As the natural waterholes dried up we saw huge flocks of pelicans (up to 120 at a time), egrets,  herons, and vultures feeding on the trapped fish and amphibians. Many species of stork were observed in a feeding frenzy at Watercut including saddle-billed, openbilled, yellow-billed and over 200 marabou.

(Note: Accompanying picture is from our Kwando Photo Library which consists of all your great photo submissions over the years, it may not be the most up to date, but we felt it was worthy of a feature alongside this month’s Sightings Report!)

Splash, Apr 2019

 

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April was an incredible month for predator sightings and we successfully found lions on 29 out of the 30 days! The two young resident male lions were still in the area near to Splash and we found one of them mating a female very close to camp. On one dramatic night some of our vehicles were following the resident males and other guides had picked up the tracks of the different males, the “Zulu Boys”. The lions were roaring as they made their way towards each other and the evening culminated in a dramatic chase as the two sets of male lions clashed in a territorial fight. After a few days the lions clashed again and the resident males chased the intruders for a long distance to the west of the Kwara Reserve where they promptly stole a kill from some lionesses. One time the resident males came across the carcass of a kudu bull that had apparently been killed by another kudu and so they enjoyed that bonus feast for a couple of days.

The Splash pride comprising two females with their six cubs were further to the west and seemed to be in good condition at the start of the month. We were very happy to see them reunited with the father of the cubs, one of the males who was driven from the Splash area some months before. It is the first time that we have seen him back with his pride since that time. However right at the end of the month the guides were worried that three of the six cubs were missing. Mother Eye Pride of four adults was found feeding on a waterbuck in the marsh area.
A very relaxed African wild cat allowed us to photograph it for quite a number of minutes and we were also able to see serval, water mongoose, springhare, African civet during night drive. Black-backed and side-striped jackals were visible during most drives.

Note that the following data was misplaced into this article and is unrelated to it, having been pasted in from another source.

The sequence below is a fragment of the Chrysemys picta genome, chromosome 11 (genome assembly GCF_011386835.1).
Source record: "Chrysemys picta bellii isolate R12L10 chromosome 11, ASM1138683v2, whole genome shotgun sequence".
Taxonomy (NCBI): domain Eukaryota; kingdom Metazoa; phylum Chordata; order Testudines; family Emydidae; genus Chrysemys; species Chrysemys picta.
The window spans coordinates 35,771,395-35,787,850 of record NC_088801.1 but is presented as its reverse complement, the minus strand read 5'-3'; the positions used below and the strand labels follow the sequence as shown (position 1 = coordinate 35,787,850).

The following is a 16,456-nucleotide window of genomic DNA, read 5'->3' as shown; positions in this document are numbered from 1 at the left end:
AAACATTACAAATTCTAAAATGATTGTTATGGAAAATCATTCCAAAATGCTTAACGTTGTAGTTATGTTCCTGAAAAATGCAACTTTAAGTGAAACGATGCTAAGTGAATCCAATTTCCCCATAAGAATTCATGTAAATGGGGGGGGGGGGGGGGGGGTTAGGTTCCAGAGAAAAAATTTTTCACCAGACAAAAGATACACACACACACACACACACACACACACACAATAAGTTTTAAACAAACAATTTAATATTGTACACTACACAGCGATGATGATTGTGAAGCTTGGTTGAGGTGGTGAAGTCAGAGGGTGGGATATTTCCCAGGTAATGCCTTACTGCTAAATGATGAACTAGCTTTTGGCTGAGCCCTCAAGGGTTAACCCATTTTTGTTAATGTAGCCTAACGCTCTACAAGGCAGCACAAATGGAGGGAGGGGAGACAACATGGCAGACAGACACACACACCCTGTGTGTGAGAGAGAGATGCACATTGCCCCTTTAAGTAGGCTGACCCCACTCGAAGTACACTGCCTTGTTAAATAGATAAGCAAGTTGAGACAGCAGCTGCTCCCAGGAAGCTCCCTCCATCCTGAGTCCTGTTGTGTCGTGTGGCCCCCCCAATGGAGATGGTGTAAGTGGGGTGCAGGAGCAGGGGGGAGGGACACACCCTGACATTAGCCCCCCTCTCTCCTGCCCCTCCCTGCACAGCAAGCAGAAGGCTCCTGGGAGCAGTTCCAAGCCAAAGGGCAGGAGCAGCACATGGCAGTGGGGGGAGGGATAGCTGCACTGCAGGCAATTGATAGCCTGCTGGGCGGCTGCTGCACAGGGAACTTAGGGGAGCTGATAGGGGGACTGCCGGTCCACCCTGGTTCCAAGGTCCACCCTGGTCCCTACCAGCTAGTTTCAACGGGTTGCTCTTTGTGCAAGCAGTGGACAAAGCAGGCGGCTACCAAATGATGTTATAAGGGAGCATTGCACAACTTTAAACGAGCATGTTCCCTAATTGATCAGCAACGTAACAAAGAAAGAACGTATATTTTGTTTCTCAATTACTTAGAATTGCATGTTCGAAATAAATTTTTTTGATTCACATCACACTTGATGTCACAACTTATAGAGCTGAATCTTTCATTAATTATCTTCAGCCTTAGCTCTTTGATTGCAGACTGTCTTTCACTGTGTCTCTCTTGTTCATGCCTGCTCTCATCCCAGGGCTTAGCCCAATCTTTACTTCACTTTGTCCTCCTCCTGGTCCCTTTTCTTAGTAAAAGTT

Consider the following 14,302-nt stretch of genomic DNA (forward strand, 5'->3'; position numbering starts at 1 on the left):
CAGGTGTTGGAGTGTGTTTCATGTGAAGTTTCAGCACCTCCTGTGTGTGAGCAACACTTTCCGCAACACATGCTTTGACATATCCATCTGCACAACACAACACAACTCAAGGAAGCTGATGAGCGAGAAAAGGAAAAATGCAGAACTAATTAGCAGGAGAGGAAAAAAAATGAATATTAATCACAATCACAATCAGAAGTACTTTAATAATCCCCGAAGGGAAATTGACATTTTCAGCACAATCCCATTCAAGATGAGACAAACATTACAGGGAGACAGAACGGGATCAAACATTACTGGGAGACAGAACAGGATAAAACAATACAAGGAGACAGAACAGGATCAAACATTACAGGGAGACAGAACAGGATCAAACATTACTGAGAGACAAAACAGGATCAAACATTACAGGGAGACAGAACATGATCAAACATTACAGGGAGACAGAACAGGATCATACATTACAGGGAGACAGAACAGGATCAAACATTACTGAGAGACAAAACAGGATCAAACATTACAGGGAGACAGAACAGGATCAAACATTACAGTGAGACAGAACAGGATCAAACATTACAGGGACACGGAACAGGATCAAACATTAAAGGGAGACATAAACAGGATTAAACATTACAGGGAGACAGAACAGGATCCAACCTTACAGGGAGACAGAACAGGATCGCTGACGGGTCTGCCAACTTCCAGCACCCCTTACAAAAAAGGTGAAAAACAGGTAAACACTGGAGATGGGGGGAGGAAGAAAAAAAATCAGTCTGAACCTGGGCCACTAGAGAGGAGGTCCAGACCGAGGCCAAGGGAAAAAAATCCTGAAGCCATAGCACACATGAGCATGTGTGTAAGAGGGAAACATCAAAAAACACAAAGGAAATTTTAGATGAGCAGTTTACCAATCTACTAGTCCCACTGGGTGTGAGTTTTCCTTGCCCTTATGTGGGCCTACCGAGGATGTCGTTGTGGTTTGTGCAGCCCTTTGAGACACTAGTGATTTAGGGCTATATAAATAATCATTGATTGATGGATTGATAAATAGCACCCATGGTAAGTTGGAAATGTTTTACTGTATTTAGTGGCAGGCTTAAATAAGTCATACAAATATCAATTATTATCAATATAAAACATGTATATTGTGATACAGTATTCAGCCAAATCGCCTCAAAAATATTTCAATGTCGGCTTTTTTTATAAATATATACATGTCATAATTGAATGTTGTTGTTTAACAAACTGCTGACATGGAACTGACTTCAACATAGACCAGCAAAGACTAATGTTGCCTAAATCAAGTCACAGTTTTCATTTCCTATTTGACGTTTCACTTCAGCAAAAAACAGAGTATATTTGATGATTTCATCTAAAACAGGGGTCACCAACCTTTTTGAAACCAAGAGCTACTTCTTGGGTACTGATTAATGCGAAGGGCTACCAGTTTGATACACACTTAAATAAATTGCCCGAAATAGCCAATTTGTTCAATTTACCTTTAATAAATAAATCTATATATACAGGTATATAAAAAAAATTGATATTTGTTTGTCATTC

The resident male cheetah, well-known as “Special” was seen extremely well fed. We were able to watch him hunting, although on one occasion he was so full that that he completely ignored some kudu grazing surprisingly close by. A female cheetah was located hunting east of Splash camp and managed to kill an impala. She initially had two cubs but unfortunately lost one early on and the second disappeared towards the end of the month. The female seemed very stressed and went for three days without eating as she called for her cub.

A pack of eight wild dogs were seen almost daily at the start of the month. We were able to follow them until they came to drink at the camp waterhole and a couple of times we saw them feeding on impala. The smaller pack of four wild dogs were highly mobile and covered large distances. The alpha females of both these packs appeared to be pregnant and we think that they will give birth during May. A spotted hyena was fighting with the dogs over a kill.

Yet another pack of thirteen dogs were located feeding on a female kudu that they killed in front of the Kwara camp lagoon. Vultures were waiting hungrily on the ground, but the dogs kept chasing them away. Once we saw this pack chase a sable bull, but he ran into a waterhole to save himself.

Three spotted hyena were waiting underneath a leopard in a tree with its kill, presumably hoping for some bones to drop down to the ground. Later we found them drinking at a waterhole. A different leopard dragged a calf up a tree and gorged on it for almost two days. A shy male leopard was found looking down nervously at two nearby lionesses who appeared to have treed it. Eventually it found its opportunity to escape and jumped down.

Different herds of elephant, totalling about fifty in number, were seen every afternoon on the way down to the boat station. Guests enjoyed watching them feeding, playing and bathing in the soft sand in the Splash area and crossing at the mokoro station at sunset with their small calves. Herds also visited the camp waterhole to drink. Giraffe were plentiful and were spotted in groups of up to 21 individuals. Zebra, wildebeest, tsessebe and baboons were commonly found.